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  • It’s a Small World After All

    October 22nd, 2005

    The other day, David Biedny, a regular featured guest on The Tech Night Owl LIVE, wrote about his meeting with the product manager for Apple’s new photo retouching application, Aperture. Now there’s nothing unique about talking with an Apple executive during a new product introduction, but this time, the reference to his name, “Joseph Schorr,” the Senior Product Marketing Manager, brought back memories.

    As many long-time Mac users will recall, Schorr used to be a regular writer for Macworld, and he was co-author, along with David Pogue, of the original “Mac Secrets.” But he has since moved on to holding executive positions with software companies, and the last time I talked with him, he worked for Extensis. As I said, a small world indeed.

    I began to wonder just how many people I’ve known in another life have since become part of Apple. Take Jeffrey Robbin, for example. I first heard from this extremely talented software developer years ago when I became a beta tester for something he called “Conflict Catcher and other Innovative Utilities.” Of this collection, only Conflict Catcher survived and it was one of the best ways to manage this pesky system extensions under the Classic Mac OS. Over the years, Jeff worked on other applications, as co-author of a game, Spaceways 2000 and a jukebox application, SoundJam.

    I still remember my son, Grayson, having a long phone conversation with Jeff about problems he was having mastering that game.

    Now we begin to approach the present day. Several years ago, Apple acquired the rights to SoundJam from its publisher, Casady & Greene, and Jeff joined Apple as the lead programmer of iTunes. The rest is history. Although Apple doesn’t put its programming team front and center at media events, it’s generally known that Jeff heads up the crew that works on both iTunes and the iPod. In fact, you can find him mentioned, in passing, in that article in Time magazine describing Apple’s unique product development cycle.

    “When he generously introduces you to the guy who runs Apple’s iTunes development team, Jobs makes it clear that you’re welcome to meet him but you can’t print his name. Jobs doesn’t want competitors poaching his talent. ‘You can mention his first name but not his last name,’ Jobs says. ‘How’s that?’ It’ll have to do. The guy’s name, by the way, is Jeff.”

    All right, the cat is out of the bag, but in all fairness to Jeff, his last name has been revealed in previous articles. Perhaps the corporate headhunters have been bothering him, though, I wouldn’t want to add to his misery. Let’s just say that he’s a credit to Apple and I continue to wish him the best. But whenever I launch iTunes, I wonder just what particular components were personally coded by Jeff or if he just sits back and lets others handle the dirty work these days.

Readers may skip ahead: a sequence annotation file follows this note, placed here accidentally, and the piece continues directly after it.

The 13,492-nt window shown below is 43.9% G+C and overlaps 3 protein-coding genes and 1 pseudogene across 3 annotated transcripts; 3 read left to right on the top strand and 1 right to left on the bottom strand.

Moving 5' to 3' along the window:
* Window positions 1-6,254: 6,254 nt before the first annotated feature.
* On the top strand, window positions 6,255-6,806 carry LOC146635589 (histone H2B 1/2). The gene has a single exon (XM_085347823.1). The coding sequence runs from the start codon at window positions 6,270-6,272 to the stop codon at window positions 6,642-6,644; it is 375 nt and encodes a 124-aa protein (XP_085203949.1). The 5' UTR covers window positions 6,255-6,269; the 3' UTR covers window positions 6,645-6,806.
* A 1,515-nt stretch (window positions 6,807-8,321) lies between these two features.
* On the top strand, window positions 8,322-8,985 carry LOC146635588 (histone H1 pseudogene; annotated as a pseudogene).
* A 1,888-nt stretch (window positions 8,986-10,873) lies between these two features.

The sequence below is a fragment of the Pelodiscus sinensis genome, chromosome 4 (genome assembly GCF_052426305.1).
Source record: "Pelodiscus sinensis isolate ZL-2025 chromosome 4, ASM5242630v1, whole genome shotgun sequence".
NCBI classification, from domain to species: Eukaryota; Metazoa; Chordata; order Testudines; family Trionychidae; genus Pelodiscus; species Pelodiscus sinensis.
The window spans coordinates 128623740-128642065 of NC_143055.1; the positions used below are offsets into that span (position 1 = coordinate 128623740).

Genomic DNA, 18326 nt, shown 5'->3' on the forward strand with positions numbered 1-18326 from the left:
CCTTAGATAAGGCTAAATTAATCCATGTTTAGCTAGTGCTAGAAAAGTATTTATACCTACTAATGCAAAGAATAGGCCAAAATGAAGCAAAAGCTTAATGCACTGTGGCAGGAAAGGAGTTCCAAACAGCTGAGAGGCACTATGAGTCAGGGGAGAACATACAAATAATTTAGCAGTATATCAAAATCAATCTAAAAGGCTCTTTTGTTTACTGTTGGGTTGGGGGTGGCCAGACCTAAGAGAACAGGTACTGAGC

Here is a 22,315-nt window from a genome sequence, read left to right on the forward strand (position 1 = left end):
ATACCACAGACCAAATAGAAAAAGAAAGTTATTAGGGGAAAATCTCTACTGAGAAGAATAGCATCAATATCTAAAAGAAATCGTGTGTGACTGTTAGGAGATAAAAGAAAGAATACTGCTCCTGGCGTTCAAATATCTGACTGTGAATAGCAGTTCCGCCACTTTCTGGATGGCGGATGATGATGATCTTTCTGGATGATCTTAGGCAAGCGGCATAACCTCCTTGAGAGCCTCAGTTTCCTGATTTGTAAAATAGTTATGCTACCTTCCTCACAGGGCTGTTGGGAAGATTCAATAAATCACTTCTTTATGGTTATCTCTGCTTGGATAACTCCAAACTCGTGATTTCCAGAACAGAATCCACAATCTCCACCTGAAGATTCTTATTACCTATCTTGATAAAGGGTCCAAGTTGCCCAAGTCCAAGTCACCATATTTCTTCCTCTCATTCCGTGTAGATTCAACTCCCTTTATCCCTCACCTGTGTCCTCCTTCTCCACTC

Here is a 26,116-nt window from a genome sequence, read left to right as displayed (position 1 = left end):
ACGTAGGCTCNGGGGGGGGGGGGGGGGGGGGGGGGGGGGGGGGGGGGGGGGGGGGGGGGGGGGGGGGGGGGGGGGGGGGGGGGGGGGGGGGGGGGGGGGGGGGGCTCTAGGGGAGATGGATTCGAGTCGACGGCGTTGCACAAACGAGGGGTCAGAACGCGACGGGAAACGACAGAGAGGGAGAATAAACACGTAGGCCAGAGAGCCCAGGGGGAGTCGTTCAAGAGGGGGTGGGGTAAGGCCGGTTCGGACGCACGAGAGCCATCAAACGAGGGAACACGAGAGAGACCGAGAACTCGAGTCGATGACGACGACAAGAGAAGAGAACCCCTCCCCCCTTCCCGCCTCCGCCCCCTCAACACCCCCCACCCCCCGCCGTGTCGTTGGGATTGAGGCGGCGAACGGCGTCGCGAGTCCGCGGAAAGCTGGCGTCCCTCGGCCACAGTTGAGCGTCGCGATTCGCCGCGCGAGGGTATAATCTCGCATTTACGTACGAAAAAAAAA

Of course, Apple has a staff of thousands, and I couldn’t begin to speculate how many I’ve known over the years at previous positions. But the point of this exercise is the fact that this company doesn’t just consist of Steve Jobs and a bunch of lackeys. The brilliant products that have taken the technology world by storm are the work of many extremely talented people. Sure Jobs has the unique talent of marshalling his troops to delivering excellence, but without the people to back him up, his visions would go unrealized.

    On the radio show, I’ve used the term “Stepford staff” to describe employees who function in lock step with Jobs, and I’m probably making fun of his statement that the people at Apple who don’t get it are the first to leave. But it’s not that simple. In the scheme of things, Apple Computer is a fairly small company. Its Mac OS X team, for example, is dwarfed by Microsoft, yet is somehow able to deliver compelling operating system releases many times faster.

    I suppose one could explain that, in part, by the greater complexity of the Windows environment and the fact that Microsoft must ensure compatibility with thousands upon thousands of third party PC boxes, but it’s not that simple. And the vision of Steve Jobs cracking the whip to browbeat his cowering staff to do his bidding is far too simplistic. The people who work at Apple must, above all, have the talent to deliver the goods. Otherwise, Steve Jobs wouldn’t stand a ghost of a chance of maintaining Apple’s position as the envy of the technology industry.

    So Steve Jobs must be credited with one more talent, and that’s to hire the right people. And that’s one magnificent achievement.



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